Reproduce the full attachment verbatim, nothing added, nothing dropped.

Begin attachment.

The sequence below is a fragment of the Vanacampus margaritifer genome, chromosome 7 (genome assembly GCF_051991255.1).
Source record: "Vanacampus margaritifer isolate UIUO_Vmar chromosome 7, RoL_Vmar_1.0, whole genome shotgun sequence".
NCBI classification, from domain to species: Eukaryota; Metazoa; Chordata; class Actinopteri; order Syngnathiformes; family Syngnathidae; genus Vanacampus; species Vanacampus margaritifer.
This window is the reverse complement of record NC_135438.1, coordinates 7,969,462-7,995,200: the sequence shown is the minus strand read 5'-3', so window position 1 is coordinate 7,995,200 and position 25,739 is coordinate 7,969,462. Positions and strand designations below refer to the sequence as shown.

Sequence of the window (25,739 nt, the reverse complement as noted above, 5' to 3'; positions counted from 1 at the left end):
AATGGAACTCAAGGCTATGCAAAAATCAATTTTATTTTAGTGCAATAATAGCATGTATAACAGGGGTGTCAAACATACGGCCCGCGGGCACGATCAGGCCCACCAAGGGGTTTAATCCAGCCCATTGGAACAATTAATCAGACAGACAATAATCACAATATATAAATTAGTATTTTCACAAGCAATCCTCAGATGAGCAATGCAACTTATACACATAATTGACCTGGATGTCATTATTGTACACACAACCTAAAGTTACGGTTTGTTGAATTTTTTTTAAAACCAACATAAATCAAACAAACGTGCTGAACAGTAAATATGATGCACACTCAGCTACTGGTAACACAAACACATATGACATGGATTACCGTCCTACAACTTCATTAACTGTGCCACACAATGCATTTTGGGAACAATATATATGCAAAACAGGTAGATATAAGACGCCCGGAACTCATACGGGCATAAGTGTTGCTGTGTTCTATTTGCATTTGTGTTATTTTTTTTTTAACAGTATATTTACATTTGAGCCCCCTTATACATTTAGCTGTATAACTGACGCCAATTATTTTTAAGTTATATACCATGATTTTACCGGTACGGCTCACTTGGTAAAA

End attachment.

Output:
The sequence below is a fragment of the Vanacampus margaritifer genome, chromosome 7 (genome assembly GCF_051991255.1).
Source record: "Vanacampus margaritifer isolate UIUO_Vmar chromosome 7, RoL_Vmar_1.0, whole genome shotgun sequence".
NCBI classification, from domain to species: Eukaryota; Metazoa; Chordata; class Actinopteri; order Syngnathiformes; family Syngnathidae; genus Vanacampus; species Vanacampus margaritifer.
This window is the reverse complement of record NC_135438.1, coordinates 7,969,462-7,995,200: the sequence shown is the minus strand read 5'-3', so window position 1 is coordinate 7,995,200 and position 25,739 is coordinate 7,969,462. Positions and strand designations below refer to the sequence as shown.

Sequence of the window (25,739 nt, the reverse complement as noted above, 5' to 3'; positions counted from 1 at the left end):
AATGGAACTCAAGGCTATGCAAAAATCAATTTTATTTTAGTGCAATAATAGCATGTATAACAGGGGTGTCAAACATACGGCCCGCGGGCACGATCAGGCCCACCAAGGGGTTTAATCCAGCCCATTGGAACAATTAATCAGACAGACAATAATCACAATATATAAATTAGTATTTTCACAAGCAATCCTCAGATGAGCAATGCAACTTATACACATAATTGACCTGGATGTCATTATTGTACACACAACCTAAAGTTACGGTTTGTTGAATTTTTTTTAAAACCAACATAAATCAAACAAACGTGCTGAACAGTAAATATGATGCACACTCAGCTACTGGTAACACAAACACATATGACATGGATTACCGTCCTACAACTTCATTAACTGTGCCACACAATGCATTTTGGGAACAATATATATGCAAAACAGGTAGATATAAGACGCCCGGAACTCATACGGGCATAAGTGTTGCTGTGTTCTATTTGCATTTGTGTTATTTTTTTTTTAACAGTATATTTACATTTGAGCCCCCTTATACATTTAGCTGTATAACTGACGCCAATTATTTTTAAGTTATATACCATGATTTTACCGGTACGGCTCACTTGGTAAAA